Confronting death means looking it squarely in the face. Contemporary society refuses to do so, preferring to hide it and hide from it. Funeral rites no longer function as a way to mediate death or to maintain a link between the living and dead. Today the disappearance of certain funerary
practices attests to the denial of death as such. They reflect a preference for focusing on remembering the life of the deceased in order to neutralize death, thus displacing the value of mourning, now viewed as something to be done as quickly as possible. Moreover, science, like religion before it
and like the contemporary "cult of the body," has fed our fantasies about immortality, promising us longer lives of better quality, and even the possibility of conquering death altogether.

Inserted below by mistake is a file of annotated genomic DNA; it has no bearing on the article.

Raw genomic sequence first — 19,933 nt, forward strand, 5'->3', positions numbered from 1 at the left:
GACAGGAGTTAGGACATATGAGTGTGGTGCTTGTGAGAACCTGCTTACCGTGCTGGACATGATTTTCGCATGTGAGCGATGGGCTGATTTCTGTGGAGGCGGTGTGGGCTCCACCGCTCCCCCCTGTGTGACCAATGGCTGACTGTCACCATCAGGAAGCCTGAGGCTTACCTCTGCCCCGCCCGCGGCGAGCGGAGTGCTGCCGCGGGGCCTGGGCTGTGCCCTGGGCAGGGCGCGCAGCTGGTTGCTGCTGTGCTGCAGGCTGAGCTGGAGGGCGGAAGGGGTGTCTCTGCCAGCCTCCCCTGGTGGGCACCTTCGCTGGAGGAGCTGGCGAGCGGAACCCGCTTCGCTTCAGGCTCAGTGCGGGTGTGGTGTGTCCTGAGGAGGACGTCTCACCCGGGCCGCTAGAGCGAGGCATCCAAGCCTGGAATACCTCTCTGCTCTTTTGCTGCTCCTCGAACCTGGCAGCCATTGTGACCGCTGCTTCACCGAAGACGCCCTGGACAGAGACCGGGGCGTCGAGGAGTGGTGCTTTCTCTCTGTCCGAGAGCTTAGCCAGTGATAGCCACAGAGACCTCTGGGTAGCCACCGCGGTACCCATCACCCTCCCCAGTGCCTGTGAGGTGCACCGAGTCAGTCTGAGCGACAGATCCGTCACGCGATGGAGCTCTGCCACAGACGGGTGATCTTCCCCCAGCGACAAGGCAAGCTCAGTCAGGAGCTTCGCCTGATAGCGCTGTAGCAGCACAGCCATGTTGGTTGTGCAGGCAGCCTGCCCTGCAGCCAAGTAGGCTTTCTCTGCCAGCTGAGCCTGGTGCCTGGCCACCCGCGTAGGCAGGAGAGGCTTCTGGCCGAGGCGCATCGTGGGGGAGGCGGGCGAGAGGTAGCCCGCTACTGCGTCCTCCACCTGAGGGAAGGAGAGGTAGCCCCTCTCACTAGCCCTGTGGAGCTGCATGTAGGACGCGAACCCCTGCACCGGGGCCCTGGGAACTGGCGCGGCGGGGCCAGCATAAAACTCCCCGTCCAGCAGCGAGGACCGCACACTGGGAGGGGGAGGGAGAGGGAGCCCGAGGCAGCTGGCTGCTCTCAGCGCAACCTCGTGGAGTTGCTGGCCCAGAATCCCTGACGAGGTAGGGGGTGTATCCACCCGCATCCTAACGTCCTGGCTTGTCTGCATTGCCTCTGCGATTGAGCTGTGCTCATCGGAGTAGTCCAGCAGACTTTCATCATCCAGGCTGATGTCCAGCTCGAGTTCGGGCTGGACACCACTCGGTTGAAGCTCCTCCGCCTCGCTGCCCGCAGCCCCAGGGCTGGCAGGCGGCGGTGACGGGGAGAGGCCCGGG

Despite all these attempts to overcome or neutralize death, humanity has been unable to eliminate its anxiety about death and nothingness. True to her roots in phenomenology, Dastur not only examines these contemporary tendencies with a critical eye but also argues that we must once again learn to
assume death, to become mortal, to learn how to die. Death is not the last moment of human life, but rather its essential attribute.
Dastur's skill as a "translator" of phenomenology into accessible and clear prose is nowhere more apparent than in her "little book on death"-indeed, the intended audience is less those who specialize in phenomenology or academic philosophy than a nonspecialist public hungry for philosophical
reflection on what is closest to us. And nothing is closer to us than the ever-present possibility of our own imminent death.
As its subtitle suggests, this book is an "introduction to philosophy," one that obliges the reader to ask what it means to be human and to embrace death and mortality as the defining essence of our humanity.